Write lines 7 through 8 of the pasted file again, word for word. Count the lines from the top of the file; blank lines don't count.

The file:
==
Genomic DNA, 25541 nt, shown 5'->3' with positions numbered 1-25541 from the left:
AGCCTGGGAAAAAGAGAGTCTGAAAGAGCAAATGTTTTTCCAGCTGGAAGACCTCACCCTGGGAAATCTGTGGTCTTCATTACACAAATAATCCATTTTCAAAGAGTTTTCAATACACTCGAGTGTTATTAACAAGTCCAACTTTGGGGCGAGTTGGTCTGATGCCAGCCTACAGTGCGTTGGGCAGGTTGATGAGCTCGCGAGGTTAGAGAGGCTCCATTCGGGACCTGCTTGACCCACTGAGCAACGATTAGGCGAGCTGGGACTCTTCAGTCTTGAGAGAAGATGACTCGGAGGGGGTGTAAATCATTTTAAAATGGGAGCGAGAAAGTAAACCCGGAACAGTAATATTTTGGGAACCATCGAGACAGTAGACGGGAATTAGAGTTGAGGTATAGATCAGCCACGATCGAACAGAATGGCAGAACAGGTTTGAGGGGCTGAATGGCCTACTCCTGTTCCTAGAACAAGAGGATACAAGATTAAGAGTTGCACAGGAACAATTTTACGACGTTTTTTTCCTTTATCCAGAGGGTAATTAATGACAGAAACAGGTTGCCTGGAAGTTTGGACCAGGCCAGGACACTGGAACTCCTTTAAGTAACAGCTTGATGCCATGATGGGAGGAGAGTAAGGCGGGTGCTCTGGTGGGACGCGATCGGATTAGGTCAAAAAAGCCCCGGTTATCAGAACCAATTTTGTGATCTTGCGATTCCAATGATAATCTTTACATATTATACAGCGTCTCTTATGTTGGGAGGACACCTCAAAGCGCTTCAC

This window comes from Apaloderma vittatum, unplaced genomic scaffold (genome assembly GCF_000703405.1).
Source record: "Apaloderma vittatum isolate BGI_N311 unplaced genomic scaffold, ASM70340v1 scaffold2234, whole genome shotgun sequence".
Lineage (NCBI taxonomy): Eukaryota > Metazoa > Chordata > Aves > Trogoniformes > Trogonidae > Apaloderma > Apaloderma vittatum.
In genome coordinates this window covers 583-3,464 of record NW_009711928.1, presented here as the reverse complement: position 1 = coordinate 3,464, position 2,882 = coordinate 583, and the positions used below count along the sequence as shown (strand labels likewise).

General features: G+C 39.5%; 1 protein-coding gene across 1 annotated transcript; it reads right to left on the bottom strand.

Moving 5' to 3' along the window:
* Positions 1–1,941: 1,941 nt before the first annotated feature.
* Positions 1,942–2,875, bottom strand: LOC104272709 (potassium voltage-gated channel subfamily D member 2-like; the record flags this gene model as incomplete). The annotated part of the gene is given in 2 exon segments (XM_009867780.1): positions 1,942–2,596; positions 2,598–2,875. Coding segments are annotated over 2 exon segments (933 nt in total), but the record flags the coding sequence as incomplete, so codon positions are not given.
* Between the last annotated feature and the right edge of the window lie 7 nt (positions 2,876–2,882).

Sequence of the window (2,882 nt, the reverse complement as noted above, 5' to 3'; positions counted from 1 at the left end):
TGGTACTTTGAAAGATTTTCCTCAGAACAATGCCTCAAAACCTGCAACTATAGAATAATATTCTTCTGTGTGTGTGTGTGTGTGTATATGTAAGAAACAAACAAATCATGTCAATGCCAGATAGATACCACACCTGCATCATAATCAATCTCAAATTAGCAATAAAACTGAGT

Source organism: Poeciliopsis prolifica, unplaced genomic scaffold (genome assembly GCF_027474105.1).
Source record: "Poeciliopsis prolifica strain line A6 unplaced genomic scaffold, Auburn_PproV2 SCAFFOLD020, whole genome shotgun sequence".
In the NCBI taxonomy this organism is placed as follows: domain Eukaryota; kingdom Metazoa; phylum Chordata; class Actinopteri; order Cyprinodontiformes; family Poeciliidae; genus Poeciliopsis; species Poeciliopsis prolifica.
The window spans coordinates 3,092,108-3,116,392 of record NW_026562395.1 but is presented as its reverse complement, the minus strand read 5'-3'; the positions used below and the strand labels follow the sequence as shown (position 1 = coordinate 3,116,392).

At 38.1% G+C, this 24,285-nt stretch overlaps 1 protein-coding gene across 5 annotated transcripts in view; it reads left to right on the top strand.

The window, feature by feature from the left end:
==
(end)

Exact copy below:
General features: G+C 39.5%; 1 protein-coding gene across 1 annotated transcript; it reads right to left on the bottom strand.

Moving 5' to 3' along the window: